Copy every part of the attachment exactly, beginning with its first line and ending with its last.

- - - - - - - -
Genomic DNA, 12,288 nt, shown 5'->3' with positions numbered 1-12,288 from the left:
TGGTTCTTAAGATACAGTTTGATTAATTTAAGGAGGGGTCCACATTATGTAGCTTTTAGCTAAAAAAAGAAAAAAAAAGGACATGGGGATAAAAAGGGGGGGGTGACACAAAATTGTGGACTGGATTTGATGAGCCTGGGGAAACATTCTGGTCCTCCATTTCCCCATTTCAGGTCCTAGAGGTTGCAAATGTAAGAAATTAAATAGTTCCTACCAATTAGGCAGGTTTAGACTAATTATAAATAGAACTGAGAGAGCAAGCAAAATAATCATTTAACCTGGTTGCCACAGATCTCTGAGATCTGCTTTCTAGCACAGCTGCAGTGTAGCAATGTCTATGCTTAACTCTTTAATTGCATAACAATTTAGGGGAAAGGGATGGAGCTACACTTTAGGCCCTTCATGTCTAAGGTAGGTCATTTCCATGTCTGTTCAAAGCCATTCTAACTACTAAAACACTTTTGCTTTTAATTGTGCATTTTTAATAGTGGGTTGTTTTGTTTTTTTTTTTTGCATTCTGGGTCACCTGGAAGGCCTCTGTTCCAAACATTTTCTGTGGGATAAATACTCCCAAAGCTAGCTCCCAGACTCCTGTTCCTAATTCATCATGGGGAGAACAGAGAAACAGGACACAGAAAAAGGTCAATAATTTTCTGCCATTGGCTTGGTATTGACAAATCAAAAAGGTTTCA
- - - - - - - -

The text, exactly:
Genomic DNA, 12,288 nt, shown 5'->3' with positions numbered 1-12,288 from the left:
TGGTTCTTAAGATACAGTTTGATTAATTTAAGGAGGGGTCCACATTATGTAGCTTTTAGCTAAAAAAAGAAAAAAAAAGGACATGGGGATAAAAAGGGGGGGGTGACACAAAATTGTGGACTGGATTTGATGAGCCTGGGGAAACATTCTGGTCCTCCATTTCCCCATTTCAGGTCCTAGAGGTTGCAAATGTAAGAAATTAAATAGTTCCTACCAATTAGGCAGGTTTAGACTAATTATAAATAGAACTGAGAGAGCAAGCAAAATAATCATTTAACCTGGTTGCCACAGATCTCTGAGATCTGCTTTCTAGCACAGCTGCAGTGTAGCAATGTCTATGCTTAACTCTTTAATTGCATAACAATTTAGGGGAAAGGGATGGAGCTACACTTTAGGCCCTTCATGTCTAAGGTAGGTCATTTCCATGTCTGTTCAAAGCCATTCTAACTACTAAAACACTTTTGCTTTTAATTGTGCATTTTTAATAGTGGGTTGTTTTGTTTTTTTTTTTTGCATTCTGGGTCACCTGGAAGGCCTCTGTTCCAAACATTTTCTGTGGGATAAATACTCCCAAAGCTAGCTCCCAGACTCCTGTTCCTAATTCATCATGGGGAGAACAGAGAAACAGGACACAGAAAAAGGTCAATAATTTTCTGCCATTGGCTTGGTATTGACAAATCAAAAAGGTTTCA